Several IT skilling institutes which Moneycontrol spoke to, said that IT companies have clearly stated that they will not spend on reskilling their employees.
Harish Mehta (name changed) joined an IT-services firm graduating out of a large engineering school in Tamil Nadu. He is armed with skills in data mining and cloud computing, yet his employer told him that his expertise isn't sufficient to the company's needs. Much ink has been spilt on Indian techies' inadequate skill sets and the need, therefore, to upgrade them. But Moneycontrol has learned that even though employees are keen on upgrading their skills, companies are not willing to invest in them.
Several thousand IT employees are likely to get a pink slip in the next year and the process has already started. Several IT skilling institutes which Moneycontrol spoke to said that IT companies have clearly stated that they will not spend on reskilling their employees.
Senior Wipro employees whom Moneycontrol spoke to said that the mandate is to bring down the average age of teams and weed out those with 10 years of work experience. Most large companies run online marketplaces which offer courses to employees on new disruptive technologies.
Santanu Paul, Co-Founder & CEO, TalentSprint, which provides skilling courses for sectors like IT said that individuals are now expected to pay for learning a new skill. “IT companies are facing cost pressures and they do not have the funds to train employees,” he added.
At Wipro, several managers who have moved up from coding work to managing teams and managing projects, claim that there has not been any conversation on reskilling. Their appraisals over the last few years have been good or exceeded expectations and yet they have been asked to resign. Companies are now looking at cutting costs and do not appear keen to invest in employee welfare, severance packages or even reskilling.
In the past, IT companies would give out a quarterly mandate to train a certain number of people. This year, they have completely backed out, the senior vice-president of a large player in IT training said, on condition of anonymity.
"While very small IT companies are willing to pay for talent development, larger companies that can afford to pay for learning programmes for talent do not want to invest. In fact, some employees have even asked us if we could help them with 3-4 month short courses that could help them save their jobs,” he explained.
In February, Capgemini India Chief Srinivas Kandula said that about 60-65 percent of the IT employees are just not trainable. He had also said the industry could see its largest unemployment in the middle to senior levels. Cut to May 2017, it has already started happening.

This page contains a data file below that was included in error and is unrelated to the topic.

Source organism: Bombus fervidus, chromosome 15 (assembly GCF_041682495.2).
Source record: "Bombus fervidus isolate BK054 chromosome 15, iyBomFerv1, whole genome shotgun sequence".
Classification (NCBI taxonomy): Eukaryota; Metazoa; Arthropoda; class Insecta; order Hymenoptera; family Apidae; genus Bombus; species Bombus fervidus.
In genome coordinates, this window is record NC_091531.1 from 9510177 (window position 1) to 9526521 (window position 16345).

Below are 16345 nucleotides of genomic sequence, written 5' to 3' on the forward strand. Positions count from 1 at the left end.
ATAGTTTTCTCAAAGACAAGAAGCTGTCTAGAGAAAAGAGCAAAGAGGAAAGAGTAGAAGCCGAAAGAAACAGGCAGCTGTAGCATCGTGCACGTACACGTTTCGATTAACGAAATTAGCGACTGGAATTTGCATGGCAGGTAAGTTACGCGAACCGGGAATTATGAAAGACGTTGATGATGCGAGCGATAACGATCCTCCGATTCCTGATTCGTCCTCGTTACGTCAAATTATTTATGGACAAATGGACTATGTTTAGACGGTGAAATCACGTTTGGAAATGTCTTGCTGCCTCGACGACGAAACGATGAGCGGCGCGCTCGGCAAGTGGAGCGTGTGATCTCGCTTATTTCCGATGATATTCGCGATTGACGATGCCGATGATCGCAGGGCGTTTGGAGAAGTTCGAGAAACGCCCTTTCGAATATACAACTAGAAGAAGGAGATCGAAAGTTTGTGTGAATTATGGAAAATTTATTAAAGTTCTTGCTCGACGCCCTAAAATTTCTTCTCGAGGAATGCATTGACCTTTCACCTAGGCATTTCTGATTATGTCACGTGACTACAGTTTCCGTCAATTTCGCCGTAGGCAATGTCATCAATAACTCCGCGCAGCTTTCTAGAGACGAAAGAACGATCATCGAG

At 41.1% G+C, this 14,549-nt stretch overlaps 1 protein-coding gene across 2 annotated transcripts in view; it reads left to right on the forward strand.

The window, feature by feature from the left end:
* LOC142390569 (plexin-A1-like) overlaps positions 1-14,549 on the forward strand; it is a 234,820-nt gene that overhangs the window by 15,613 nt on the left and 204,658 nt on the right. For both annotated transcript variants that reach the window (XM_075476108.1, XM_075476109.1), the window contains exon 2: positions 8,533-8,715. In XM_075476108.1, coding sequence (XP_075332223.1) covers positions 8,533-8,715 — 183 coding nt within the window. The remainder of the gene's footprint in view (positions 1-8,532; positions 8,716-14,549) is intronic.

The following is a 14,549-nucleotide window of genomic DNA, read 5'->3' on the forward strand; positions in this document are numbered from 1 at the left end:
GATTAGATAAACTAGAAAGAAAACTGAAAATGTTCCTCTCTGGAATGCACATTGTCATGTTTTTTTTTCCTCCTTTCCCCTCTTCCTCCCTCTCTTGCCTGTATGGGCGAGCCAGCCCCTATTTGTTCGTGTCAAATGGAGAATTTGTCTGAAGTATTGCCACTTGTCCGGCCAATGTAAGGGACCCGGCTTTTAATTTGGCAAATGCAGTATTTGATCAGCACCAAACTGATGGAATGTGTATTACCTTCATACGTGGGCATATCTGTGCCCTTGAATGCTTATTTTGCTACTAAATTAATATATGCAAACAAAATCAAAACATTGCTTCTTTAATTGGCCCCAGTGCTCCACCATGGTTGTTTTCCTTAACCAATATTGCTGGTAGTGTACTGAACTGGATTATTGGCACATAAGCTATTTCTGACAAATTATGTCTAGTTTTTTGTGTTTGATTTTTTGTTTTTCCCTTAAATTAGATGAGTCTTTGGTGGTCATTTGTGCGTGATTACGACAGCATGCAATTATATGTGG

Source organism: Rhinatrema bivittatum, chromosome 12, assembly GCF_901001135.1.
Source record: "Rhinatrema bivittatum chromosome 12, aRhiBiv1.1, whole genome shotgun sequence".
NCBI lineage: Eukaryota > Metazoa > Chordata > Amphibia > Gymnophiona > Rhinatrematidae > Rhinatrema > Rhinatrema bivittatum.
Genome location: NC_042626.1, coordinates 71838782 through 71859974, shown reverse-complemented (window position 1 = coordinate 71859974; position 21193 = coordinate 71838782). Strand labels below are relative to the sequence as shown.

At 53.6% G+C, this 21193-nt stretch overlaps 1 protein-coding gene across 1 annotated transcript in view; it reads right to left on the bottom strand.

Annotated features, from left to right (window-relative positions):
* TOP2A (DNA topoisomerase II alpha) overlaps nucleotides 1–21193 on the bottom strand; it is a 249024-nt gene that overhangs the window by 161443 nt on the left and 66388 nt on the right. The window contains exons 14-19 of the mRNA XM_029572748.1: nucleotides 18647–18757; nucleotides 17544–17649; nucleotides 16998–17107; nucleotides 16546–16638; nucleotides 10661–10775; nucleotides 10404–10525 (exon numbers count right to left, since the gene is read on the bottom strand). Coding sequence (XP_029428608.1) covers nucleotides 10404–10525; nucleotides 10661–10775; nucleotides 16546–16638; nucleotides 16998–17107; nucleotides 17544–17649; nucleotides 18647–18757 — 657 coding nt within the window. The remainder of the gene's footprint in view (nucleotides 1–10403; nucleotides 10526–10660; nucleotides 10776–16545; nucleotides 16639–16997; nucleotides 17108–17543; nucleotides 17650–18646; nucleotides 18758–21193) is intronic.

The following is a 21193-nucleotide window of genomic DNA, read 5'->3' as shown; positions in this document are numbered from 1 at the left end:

While IT companies have been asking employees to resign following a poor rating in their appraisals, employees claim that the companies do not wish to spend on their training.
In a statement, Wipro said that it undertakes rigorous performance appraisal process on a regular basis to align its workforce with the business objectives, strategic priorities of the organisation, and requirements of our clients.
"This systematic and comprehensive performance evaluation process triggers a series of actions such as mentoring, retraining and upskilling. Regular feedback and multiple opportunities are provided for improving the performance. The performance appraisal may also lead to the separation of some employees from the company and these numbers vary from year to year," it added.
Companies where new age skills like data mining, coding, artificial intelligence and full stack Java programming are the most in demand, human resource experts are of the view that firms want younger talent for the role. This is primarily because they do not want to spend money on upskilling.
On one hand, while companies do not want to spend, on the other engineering institutes have also been facing pressures. A senior placement head at an Indian Institute of Technology said that top IT firms hired lower numbers this year and cited ‘skills’ as a factor for it.
“Earlier, we had a similar profile of students and they hired good numbers. Maybe, costs prevented them from doing so this year,” he added. Most engineering institutes, which are the hiring ground for IT employees, do review their curriculum every three to five years depending on the data available and faculty available to teach them.
However, engineering professors do admit that there is a dearth of teaching staff for new-age technology since those skilled in these areas opt to join the corporate world.
In this situation, employees have also said that companies are not providing adequate time to reskill and are primarily looking to let go of staff.
According to a FICCI-EY report on the future of jobs and its implications on the Indian education system, India will reportedly need to create jobs for around 100 million people who enter the job market over the next decade.“However, primarily driven by automation of repetitive jobs, India’s IT services industry workforce is expected to shrink by 480,000 by 2021,” the report said.